Elagolix for Endometriosis Pain Gets Positive Reports from AbbVie in Early Results of Second Phase 3 Trial

Elagolix for Endometriosis Pain Gets Positive Reports from AbbVie in Early Results of Second Phase 3 Trial

Illinois-based AbbVie, in cooperation with Neurocrine Biosciences of San Diego, California, has announced positive top-line results from the second of two replicate Phase 3 clinical trials evaluating the efficacy and safety of their drug candidate Elagolix in premenopausal women who suffer pain from the gynecological disorder endometriosis.

Elagolix is a novel, orally administered formulation of gonadotropin-releasing hormone or GnRH antagonist, believed to exert its effect by altering the level of pituitary GnRH suppression and, as a result, titrating circulating estrogen levels. By this mechanism, it is believed that Elagolix will provide relief from pain associated with conditions such as endometriosis and uterine fibroids without need for active management of bone loss.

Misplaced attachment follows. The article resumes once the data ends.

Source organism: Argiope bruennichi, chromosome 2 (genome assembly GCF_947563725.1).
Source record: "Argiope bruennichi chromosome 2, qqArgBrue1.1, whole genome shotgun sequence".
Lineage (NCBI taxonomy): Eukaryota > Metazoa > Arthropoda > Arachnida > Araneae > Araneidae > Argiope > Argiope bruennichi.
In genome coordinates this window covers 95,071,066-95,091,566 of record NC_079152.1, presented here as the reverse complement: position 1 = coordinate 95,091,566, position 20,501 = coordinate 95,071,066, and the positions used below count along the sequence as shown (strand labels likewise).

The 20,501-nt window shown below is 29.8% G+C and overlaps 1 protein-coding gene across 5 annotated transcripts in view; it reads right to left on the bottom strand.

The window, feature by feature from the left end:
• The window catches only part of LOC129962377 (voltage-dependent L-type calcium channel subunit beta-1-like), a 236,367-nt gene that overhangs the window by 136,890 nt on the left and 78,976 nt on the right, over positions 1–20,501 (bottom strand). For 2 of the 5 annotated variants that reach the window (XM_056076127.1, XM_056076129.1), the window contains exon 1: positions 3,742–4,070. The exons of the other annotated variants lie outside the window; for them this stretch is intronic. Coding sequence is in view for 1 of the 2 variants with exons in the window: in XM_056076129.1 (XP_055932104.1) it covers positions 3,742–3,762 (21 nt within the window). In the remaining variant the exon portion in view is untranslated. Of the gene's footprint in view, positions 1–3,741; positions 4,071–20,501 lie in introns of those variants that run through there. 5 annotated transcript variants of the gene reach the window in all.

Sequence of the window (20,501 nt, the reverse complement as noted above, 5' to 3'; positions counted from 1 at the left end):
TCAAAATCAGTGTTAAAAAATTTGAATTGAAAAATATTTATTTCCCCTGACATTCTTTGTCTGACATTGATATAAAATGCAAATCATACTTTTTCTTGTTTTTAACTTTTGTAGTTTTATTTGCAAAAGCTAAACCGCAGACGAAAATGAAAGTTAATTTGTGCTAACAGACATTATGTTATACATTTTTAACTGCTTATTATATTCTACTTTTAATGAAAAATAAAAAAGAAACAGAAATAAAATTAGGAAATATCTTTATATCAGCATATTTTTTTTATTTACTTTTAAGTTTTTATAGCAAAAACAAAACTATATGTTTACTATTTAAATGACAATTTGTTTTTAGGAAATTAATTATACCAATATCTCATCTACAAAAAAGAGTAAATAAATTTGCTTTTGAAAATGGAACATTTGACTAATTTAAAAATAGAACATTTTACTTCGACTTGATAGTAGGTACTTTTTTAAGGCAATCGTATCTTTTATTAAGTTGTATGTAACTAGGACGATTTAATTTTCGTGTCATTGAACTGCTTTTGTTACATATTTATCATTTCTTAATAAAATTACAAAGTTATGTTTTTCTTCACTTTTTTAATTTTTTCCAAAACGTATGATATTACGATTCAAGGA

AbbVie reports preliminary results from the currently ongoing second Phase 3 trial showing that after six months of continuous treatment with Elagolix at two different doses (150 mg. once daily and 200 mg. twice daily). Both dosage levels met the study designers’ co-primary endpoints. Elagolix reduced menstrual pain (dysmenorrhea, DYS) scores as well as endometriosis associated non-menstrual pelvic pain (NMPP), at months three and six as measured by the Daily Assessment of Endometriosis Pain scale. The companies note that co-primary endpoint rates found in this second Phase 3 pivotal clinical trial are consistent with results from the previous Phase 3 study of Elagolix’s efficacy and safety.